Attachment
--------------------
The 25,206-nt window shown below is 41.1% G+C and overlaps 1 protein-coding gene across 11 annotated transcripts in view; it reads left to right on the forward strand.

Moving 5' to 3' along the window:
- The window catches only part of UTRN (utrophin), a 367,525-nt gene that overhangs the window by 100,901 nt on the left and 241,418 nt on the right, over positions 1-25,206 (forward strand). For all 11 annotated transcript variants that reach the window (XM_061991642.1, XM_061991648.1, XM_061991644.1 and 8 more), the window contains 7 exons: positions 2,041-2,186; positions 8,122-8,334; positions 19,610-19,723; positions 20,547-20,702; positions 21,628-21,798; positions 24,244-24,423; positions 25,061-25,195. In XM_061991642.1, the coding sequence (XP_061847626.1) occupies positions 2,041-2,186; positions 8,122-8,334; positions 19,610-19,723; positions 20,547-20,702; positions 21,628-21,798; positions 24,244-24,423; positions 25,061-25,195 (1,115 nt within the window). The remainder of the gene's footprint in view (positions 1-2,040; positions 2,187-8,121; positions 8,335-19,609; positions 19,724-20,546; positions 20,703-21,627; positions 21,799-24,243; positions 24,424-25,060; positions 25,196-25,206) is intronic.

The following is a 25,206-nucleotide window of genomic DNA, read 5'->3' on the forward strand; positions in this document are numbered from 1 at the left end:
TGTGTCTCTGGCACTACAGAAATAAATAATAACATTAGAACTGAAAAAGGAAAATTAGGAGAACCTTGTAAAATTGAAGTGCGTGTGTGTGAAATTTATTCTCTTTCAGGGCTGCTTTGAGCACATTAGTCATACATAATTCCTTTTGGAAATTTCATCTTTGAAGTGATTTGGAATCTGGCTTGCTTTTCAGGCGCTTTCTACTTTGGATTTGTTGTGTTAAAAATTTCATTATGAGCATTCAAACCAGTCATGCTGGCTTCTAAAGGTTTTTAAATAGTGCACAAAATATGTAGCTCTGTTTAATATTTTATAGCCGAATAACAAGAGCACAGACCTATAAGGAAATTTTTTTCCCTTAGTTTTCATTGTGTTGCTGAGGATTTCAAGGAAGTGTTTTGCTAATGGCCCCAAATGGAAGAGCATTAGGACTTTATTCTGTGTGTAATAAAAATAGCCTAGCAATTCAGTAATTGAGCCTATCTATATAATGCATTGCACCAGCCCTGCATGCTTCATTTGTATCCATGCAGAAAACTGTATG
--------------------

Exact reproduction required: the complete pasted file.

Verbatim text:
The 25,206-nt window shown below is 41.1% G+C and overlaps 1 protein-coding gene across 11 annotated transcripts in view; it reads left to right on the forward strand.

Moving 5' to 3' along the window:
- The window catches only part of UTRN (utrophin), a 367,525-nt gene that overhangs the window by 100,901 nt on the left and 241,418 nt on the right, over positions 1-25,206 (forward strand). For all 11 annotated transcript variants that reach the window (XM_061991642.1, XM_061991648.1, XM_061991644.1 and 8 more), the window contains 7 exons: positions 2,041-2,186; positions 8,122-8,334; positions 19,610-19,723; positions 20,547-20,702; positions 21,628-21,798; positions 24,244-24,423; positions 25,061-25,195. In XM_061991642.1, the coding sequence (XP_061847626.1) occupies positions 2,041-2,186; positions 8,122-8,334; positions 19,610-19,723; positions 20,547-20,702; positions 21,628-21,798; positions 24,244-24,423; positions 25,061-25,195 (1,115 nt within the window). The remainder of the gene's footprint in view (positions 1-2,040; positions 2,187-8,121; positions 8,335-19,609; positions 19,724-20,546; positions 20,703-21,627; positions 21,799-24,243; positions 24,424-25,060; positions 25,196-25,206) is intronic.

The following is a 25,206-nucleotide window of genomic DNA, read 5'->3' on the forward strand; positions in this document are numbered from 1 at the left end:
TGTGTCTCTGGCACTACAGAAATAAATAATAACATTAGAACTGAAAAAGGAAAATTAGGAGAACCTTGTAAAATTGAAGTGCGTGTGTGTGAAATTTATTCTCTTTCAGGGCTGCTTTGAGCACATTAGTCATACATAATTCCTTTTGGAAATTTCATCTTTGAAGTGATTTGGAATCTGGCTTGCTTTTCAGGCGCTTTCTACTTTGGATTTGTTGTGTTAAAAATTTCATTATGAGCATTCAAACCAGTCATGCTGGCTTCTAAAGGTTTTTAAATAGTGCACAAAATATGTAGCTCTGTTTAATATTTTATAGCCGAATAACAAGAGCACAGACCTATAAGGAAATTTTTTTCCCTTAGTTTTCATTGTGTTGCTGAGGATTTCAAGGAAGTGTTTTGCTAATGGCCCCAAATGGAAGAGCATTAGGACTTTATTCTGTGTGTAATAAAAATAGCCTAGCAATTCAGTAATTGAGCCTATCTATATAATGCATTGCACCAGCCCTGCATGCTTCATTTGTATCCATGCAGAAAACTGTATG